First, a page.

Survivors of rheumatic fever often have to take penicillin to prevent streptococcal infection which could possibly lead to another case of rheumatic fever that could prove fatal.
- ^ a b c Kumar, Vinay; Abbas, Abul K.; Fausto, Nelson; & Mitchell, Richard N. (2007). Robbins Basic Pathology (8th ed.). Saunders Elsevier. pp. 403-406 ISBN 978-1-4160-2973-1
- ^ "rheumatic fever" at Dorland's Medical Dictionary
- ^ Jones TD (1944). "The diagnosis of rheumatic fever.". JAMA 126: 481–4.
- ^ Ferrieri P; Jones Criteria Working, Group (2002). "Proceedings of the Jones Criteria workshop". Circulation 106 (19): 2521–3. doi:10.1161/01.CIR.0000037745.65929.FA. PMID 12417554. http://circ.ahajournals.org/cgi/content/full/106/19/2521?ck=nck.
- ^ Steven J Parrillo, DO, FACOEP, FACEP. "eMedicine — Rheumatic Fever". http://www.emedicine.com/emerg/topic509.htm. Retrieved 2007-07-14.
- ^ "Guidelines for the diagnosis of rheumatic fever. Jones Criteria, 1992 update. Special Writing Group of the Committee on Rheumatic Fever, Endocarditis, and Kawasaki Disease of the Council on Cardiovascular Disease in the Young of the American Heart Association". JAMA 268 (15): 2069–73. 1992. doi:10.1001/jama.268.15.2069. PMID 1404745.
- ^ Saxena, Anita (2000). "Diagnosis of rheumatic fever: Current status of Jones criteria and role of echocardiography". Indian Journal of Pediatrics 67 (4): 283–6. doi:10.1007/BF02758174. PMID 11129913.
- ^ Aly, Ashraf (2008). "Rheumatic Fever". Core Concepts of Pediatrics. University of Texas. http://www.utmb.edu/pedi_ed/CORE/Cardiology/page_40.htm. Retrieved 2011-08-06.
- ^ a b Ed Boon, Davidson's General Practice of Medicine, 20th edition. P. 617.
- ^ Abbas, Abul K.; Lichtman, Andrew H.; Baker, David L.; et al (2004). Basic immunology: functions and disorders of the immune system (2 ed.). Philadelphia, Pennsylvania: Elsevier Saunders. ISBN 978-1416024033.
- ^ Faé KC, da Silva DD, Oshiro SE, et al. (May 2006). "Mimicry in recognition of cardiac myosin peptides by heart-intralesional T cell clones from rheumatic heart disease". J. Immunol. 176 (9): 5662–70. PMID 16622036. http://www.jimmunol.org/cgi/pmidlookup?view=long&pmid=16622036.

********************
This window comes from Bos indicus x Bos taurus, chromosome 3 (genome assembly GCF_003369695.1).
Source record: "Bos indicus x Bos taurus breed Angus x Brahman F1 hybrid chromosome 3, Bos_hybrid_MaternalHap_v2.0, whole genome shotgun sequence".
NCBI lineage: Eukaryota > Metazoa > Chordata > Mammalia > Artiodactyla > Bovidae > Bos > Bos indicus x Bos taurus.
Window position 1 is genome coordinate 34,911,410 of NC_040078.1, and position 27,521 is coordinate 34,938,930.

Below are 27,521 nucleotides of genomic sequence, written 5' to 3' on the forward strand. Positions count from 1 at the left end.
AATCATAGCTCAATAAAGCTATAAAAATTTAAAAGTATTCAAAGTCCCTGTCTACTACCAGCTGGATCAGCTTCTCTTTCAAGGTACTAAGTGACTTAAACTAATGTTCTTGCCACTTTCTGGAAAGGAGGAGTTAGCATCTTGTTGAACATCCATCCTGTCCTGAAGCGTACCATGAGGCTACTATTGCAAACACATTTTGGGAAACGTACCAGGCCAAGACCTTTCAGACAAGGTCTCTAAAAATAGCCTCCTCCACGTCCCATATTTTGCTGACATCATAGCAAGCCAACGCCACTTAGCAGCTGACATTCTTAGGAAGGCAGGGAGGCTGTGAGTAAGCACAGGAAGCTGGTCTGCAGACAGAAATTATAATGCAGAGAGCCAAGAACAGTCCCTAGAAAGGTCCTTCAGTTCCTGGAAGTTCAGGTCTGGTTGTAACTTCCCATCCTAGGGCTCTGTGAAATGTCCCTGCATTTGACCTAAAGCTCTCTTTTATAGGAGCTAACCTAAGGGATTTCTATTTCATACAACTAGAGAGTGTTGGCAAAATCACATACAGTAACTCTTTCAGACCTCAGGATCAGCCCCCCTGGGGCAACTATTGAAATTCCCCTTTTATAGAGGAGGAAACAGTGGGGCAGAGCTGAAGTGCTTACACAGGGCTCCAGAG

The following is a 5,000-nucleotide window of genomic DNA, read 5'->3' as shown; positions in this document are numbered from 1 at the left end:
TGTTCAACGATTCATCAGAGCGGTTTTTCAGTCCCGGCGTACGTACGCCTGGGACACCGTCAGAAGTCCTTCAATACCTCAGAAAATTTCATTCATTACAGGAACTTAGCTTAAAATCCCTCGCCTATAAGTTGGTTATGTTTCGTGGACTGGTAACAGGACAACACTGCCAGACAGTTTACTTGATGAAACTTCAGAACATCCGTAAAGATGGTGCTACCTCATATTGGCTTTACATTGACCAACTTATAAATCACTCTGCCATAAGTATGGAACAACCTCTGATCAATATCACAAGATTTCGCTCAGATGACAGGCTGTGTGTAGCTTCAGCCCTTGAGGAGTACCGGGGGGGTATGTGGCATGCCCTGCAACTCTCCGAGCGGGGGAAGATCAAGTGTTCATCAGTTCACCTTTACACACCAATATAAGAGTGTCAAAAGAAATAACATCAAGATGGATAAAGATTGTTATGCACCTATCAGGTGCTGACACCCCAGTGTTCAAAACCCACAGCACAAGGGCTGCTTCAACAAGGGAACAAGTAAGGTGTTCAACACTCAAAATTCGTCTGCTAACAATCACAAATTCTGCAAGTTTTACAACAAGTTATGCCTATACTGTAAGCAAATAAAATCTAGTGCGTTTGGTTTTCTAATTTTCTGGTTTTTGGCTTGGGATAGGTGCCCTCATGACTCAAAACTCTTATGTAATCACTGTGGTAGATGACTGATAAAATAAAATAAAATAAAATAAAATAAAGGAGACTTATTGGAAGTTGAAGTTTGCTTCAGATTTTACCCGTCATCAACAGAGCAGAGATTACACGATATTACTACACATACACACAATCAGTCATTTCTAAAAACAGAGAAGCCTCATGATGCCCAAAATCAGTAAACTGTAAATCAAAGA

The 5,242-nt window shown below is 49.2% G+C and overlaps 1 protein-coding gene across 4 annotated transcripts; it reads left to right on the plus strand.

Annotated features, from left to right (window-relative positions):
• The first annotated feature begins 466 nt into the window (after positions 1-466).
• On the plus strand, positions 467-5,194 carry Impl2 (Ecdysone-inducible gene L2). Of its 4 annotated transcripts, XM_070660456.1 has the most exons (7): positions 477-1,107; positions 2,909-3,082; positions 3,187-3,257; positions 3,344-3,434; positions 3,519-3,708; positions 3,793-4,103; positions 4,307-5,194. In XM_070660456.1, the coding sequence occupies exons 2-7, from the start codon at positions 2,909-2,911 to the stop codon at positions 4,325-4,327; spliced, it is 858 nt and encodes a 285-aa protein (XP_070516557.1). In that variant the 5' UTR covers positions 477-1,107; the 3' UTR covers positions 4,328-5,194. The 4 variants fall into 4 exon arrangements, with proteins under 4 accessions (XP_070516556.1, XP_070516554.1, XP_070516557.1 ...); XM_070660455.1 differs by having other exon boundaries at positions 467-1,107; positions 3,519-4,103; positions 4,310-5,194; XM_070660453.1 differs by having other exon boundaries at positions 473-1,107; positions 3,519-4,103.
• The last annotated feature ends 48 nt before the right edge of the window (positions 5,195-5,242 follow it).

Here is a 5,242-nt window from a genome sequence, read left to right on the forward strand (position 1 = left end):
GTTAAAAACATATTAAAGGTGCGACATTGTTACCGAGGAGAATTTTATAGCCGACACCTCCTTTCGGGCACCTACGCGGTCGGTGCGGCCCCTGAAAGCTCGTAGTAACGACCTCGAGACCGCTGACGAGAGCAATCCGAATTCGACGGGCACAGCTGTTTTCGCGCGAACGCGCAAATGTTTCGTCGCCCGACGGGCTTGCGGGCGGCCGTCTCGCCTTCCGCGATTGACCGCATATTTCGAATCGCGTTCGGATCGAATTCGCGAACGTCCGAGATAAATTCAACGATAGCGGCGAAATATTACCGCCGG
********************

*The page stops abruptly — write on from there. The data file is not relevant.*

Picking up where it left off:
- ^ a b Cotran, Ramzi S.; Kumar, Vinay; Fausto, Nelson; Nelso Fausto; Robbins, Stanley L.; Abbas, Abul K. (2005). Robbins and Cotran pathologic basis of disease. St. Louis, Mo: Elsevier Saunders. ISBN 0-7216-0187-1. http://www.robbinspathology.com/.
- ^ "Rheumatic Heart Disease/Rheumatic Fever". American Heart Association. http://www.americanheart.org/presenter.jhtml?identifier=4709. Retrieved 2008-02-17.
- ^ "WHO Disease and injury country estimates". World Health Organization. 2009. http://www.who.int/healthinfo/global_burden_disease/estimates_country/en/index.html. Retrieved Nov. 11, 2009.
- ^ NLM/NIH: Medline Plus Medical Encyclopedia: Rheumatic fever
- ^ Porth, Carol (2007). Essentials of pathophysiology: concepts of altered health states. Hagerstown, MD: Lippincott Williams & Wilkins. ISBN 0-7817-7087-4.
- Rheumatic fever information from Seattle Children's Hospital Heart Center
- Jones major criteria, Mnemonic
- Rheumatic Heart Disease Network
Firmicutes (low-G+C) Infectious diseases · Bacterial diseases: G+ (primarily A00–A79, 001–041, 080–109) BacilliStreptococcusαβ ClostridiaPeptostreptococcus (non-spore forming)Peptostreptococcus magnus MollicutesMycoplasmataceaeErysipelothrix rhusiopathiae (Erysipeloid) Cardiovascular disease: heart disease · Circulatory system pathology (I00–I52, 390–429) IschaemicActive ischemia LayersValves Conduction/
arrhythmiaPremature contractionWolff-Parkinson-White · Lown-Ganong-LevineFlutter/fibrillationPacemakerOther/ungrouped
Cardiomegaly Other Immune disorders: hypersensitivity and autoimmune diseases (279.5–6) Type I/allergy/atopy
(T-cells)ForeignAllergic contact dermatitis · Mantoux testAutoimmune
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Look at other dictionaries:
rheumatic fever — n an acute often recurrent disease occurring chiefly in children and young adults and characterized by fever, inflammation, pain, and swelling in and around the joints, inflammatory involvement of the pericardium and valves of the heart, and… … Medical dictionary